Wednesday, July 15, 2015

The Fake Charities, False Tax Returns and Fraud

This post examines an opinion recently issued by the U.S.Court of Appeals for the 6th Circuit:  U.S. v. Webster, 2015 WL 3916403 (2015).  The issue the court addresses in the opinion is as follows:
After Jonathan Webster pleaded guilty to stealing hundreds of individuals' identities with false offers of lending a helping hand, the [U.S. District Court Judge] imposed an eleven-year sentence. On appeal, Webster claims that the district court misapplied two enhancements to his advisory sentencing range: one for lying about representing a charity, the other for targeting vulnerable victims.
U.S. v. Webster, supra.
You can, if you are interested, read more in this press release about the “fictitious charities” Webster used to carry out a “false income tax returns” scam that apparently netted Webster “$1,457,936” to which he was not entitled.  You can also read about the facts in the case in the news stories you can find here and here.
Getting back to the opinion, the Court of Appeals begins its analysis of Webster’s arguments on appeal by explaining that
To trick people into sharing their personal information, Jonathan Webster created websites for fake charities with reassuring, vaguely religious names such as `The Angel Charity’ and `4 the Glory Charity.’ . . . Webster invited those in need to apply for financial aid and publicized the nonexistent charities in Job News, a nationwide newsletter catering to unemployed and recently employed individuals.
Over three years, more than 250 people trusted Webster with their names and Social Security numbers, which he used to file false tax returns and steal nearly $1.5 million in tax refunds from the government. Webster spent most of that money on shoring up his struggling Columbus bar. Neither effort worked. The bar failed. And the tax-refund scheme unraveled in 2013.
Webster pleaded guilty to wire fraud and aggravated identity theftSee 18 U.S. Code §§ 1028A1343.
U.S. v. Webster, supra.
Since Webster pled guilty, he is not challenging his convictions for wire fraud and aggravated identity theft.  Instead, as noted above, he is challenging the sentence imposed on him.  U.S. v. Webster, supra. 
The Court of Appeals began its analysis of his arguments by explaining that the U.S. District Court Judge who had the case
applied two sentencing enhancements to the wire fraud conviction pertinent to this appeal: a two-level increase for misrepresenting that he worked `on behalf of a charitable . . . organization,’ U.S. SentencingGuidelines § 2B1.1(b)(9)(A), and a two-level increase for preying on `vulnerable victim[s],’ § 3A1.1(b)(1). These yielded a 108–to–135–month advisory guidelines range for the wire fraud. Aggravated identity theft has no offense level or guidelines range and carries a mandatory twenty-four-month consecutive prison term. See 18 U.S. Code § 1028A(a)(1), (b)(2); U.S. SentencingGuidelines § 2B1.6. All in all, the court imposed a 132–month sentence.

Webster challenges each enhancement.
U.S. v. Webster, supra.  As Wikipedia explains, sentencing in the federal system is governed by the U.S. Sentencing Guidelines. You can, if you are interested, find the 2014 edition of the U.S. Sentencing Commission Guidelines Manual here.
The Court of Appeals addressed Webster’s argument in the order given above, starting with the “charity enhancement.”  U.S. v. Webster, supra.  It began by noting that the
parties skirmish over whether we may review the charity enhancement. The government claims that Webster waived any objection to this enhancement by `agree[ing]”’to it and `recommend[ing]’ it in his plea agreement, . . . and consenting to it during the sentencing hearing. Waived claims are unreviewable claims. See U.S. v. Olano, 507 U.S. 725 (1993). Webster claims that he did not waive this argument but merely forfeited it by failing to raise the point at his sentencing hearing. Forfeited claims are reviewed for plain errorU.S. v. Vonner, 516 F.3d 382 (U.S. Court of Appeals for the 6th Circuit 2008) (en banc). We need not resolve the debate. Even if Webster only forfeited his objection to the enhancement, no plain error occurred.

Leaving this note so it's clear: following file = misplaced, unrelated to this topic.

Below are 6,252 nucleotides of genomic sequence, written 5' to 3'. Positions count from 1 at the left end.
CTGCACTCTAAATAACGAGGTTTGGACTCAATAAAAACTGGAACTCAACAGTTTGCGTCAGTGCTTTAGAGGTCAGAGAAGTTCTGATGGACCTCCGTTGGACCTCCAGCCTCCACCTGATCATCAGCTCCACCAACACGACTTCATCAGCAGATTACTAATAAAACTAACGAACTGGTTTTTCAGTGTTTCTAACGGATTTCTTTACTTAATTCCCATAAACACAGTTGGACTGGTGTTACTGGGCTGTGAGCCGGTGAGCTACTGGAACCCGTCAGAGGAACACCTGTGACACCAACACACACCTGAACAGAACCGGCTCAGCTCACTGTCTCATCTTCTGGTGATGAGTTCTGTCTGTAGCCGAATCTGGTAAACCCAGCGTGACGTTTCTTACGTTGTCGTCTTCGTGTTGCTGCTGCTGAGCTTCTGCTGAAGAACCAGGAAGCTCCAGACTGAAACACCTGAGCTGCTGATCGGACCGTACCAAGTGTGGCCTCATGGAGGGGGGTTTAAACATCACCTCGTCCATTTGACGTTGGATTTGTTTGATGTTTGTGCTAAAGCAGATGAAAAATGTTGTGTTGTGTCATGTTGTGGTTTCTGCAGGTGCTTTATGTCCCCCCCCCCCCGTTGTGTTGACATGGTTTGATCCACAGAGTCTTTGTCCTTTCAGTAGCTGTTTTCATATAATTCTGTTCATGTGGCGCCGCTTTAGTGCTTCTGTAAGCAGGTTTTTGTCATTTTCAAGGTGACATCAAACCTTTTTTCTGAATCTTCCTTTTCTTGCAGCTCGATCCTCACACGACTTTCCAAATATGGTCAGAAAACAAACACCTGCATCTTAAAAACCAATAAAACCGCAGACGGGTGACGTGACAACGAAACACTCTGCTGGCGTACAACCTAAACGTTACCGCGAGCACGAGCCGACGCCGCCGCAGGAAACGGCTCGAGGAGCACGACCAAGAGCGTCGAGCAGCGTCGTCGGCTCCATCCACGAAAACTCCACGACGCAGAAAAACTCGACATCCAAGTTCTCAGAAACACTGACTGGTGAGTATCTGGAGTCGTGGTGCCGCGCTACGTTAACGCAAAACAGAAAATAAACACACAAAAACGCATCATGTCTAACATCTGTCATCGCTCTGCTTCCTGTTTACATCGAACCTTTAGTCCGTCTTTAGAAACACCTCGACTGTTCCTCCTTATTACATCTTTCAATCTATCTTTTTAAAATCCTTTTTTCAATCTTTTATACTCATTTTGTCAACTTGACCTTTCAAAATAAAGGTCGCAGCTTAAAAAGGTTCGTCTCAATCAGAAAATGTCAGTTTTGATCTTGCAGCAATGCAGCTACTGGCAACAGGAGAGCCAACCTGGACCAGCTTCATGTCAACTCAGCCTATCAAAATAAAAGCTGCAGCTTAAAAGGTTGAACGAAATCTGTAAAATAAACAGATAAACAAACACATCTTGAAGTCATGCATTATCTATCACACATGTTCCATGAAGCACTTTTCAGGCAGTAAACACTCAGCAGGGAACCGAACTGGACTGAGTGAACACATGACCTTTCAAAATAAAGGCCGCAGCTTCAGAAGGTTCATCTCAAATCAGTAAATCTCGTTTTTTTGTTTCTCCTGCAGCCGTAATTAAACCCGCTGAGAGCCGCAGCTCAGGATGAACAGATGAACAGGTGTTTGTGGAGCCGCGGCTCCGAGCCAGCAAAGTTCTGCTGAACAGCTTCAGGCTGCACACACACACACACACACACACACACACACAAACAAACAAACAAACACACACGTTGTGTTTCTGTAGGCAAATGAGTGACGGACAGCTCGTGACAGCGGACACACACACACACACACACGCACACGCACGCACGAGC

U.S. v. Webster, supra (emphasis in the original).
The Court of Appeals then took up the substantive part of Webster’s argument, noting that the charity-enhancement guideline
calls for a two-level enhancement `[i]f the offense involved a misrepresentation that the defendant was acting on behalf of a charitable, educational, religious, or political organization, or a government agency.’  U.S. Sentencing Guidelines § 2B1.1(b)(9)(A). The commentary notes that the charity enhancement `applies in any case in which the defendant represented that the defendant was acting to obtain a benefit on behalf of a charitable . . . organization.’ U.S. Sentencing Guidelines § 2B1.1 comment 8(B).

As the district court saw it and as the government sees it, Webster deserves the enhancement. He pretended to `act[ ] on behalf of a charitable . . . organization.’ U.S. Sentencing Guidelines § 2B1.1(b)(9)(A), when he solicited personal information from the victims on behalf of fake charities.

As Webster sees it, the enhancement does not apply. In his view, the commentary limits the application of the charity enhancement, and he was not acting to obtain a benefit on behalf of a charitable organization (as the commentary seems to require). As a general matter, the text of a guideline trumps commentary about it. See Stinson v. U.S., 508 U.S. 36 (1993) (holding that commentary is not authoritative if it `is inconsistent with, or a plainly erroneous reading of, the guideline it interprets or explains).

But we need not resolve whether the commentary together with the guideline suggests that the enhancement does not apply in this instance. Either way, Webster cannot credibly claim that any error (if error there was) was `plain’ -- which is to say `obvious or clear.’ U.S. v. Gardiner, 463 F.3d 445 (U.S. Court of Appeals for the 6th Circuit 2006) (quotation marks omitted). By itself, the text of the guideline favors the government. The recently added commentary to be sure introduces a complication but one that by no means makes the enhancement in this case obviously wrong. No plain error thus occurred.
U.S. v. Webster, supra. 
The Court of Appeals then took up Webster’s argument involving the “vulnerable victim enhancement” under the U.S. Sentencing Guidelines.  U.S. v. Webster, supra.  The court began its analysis by explaining that the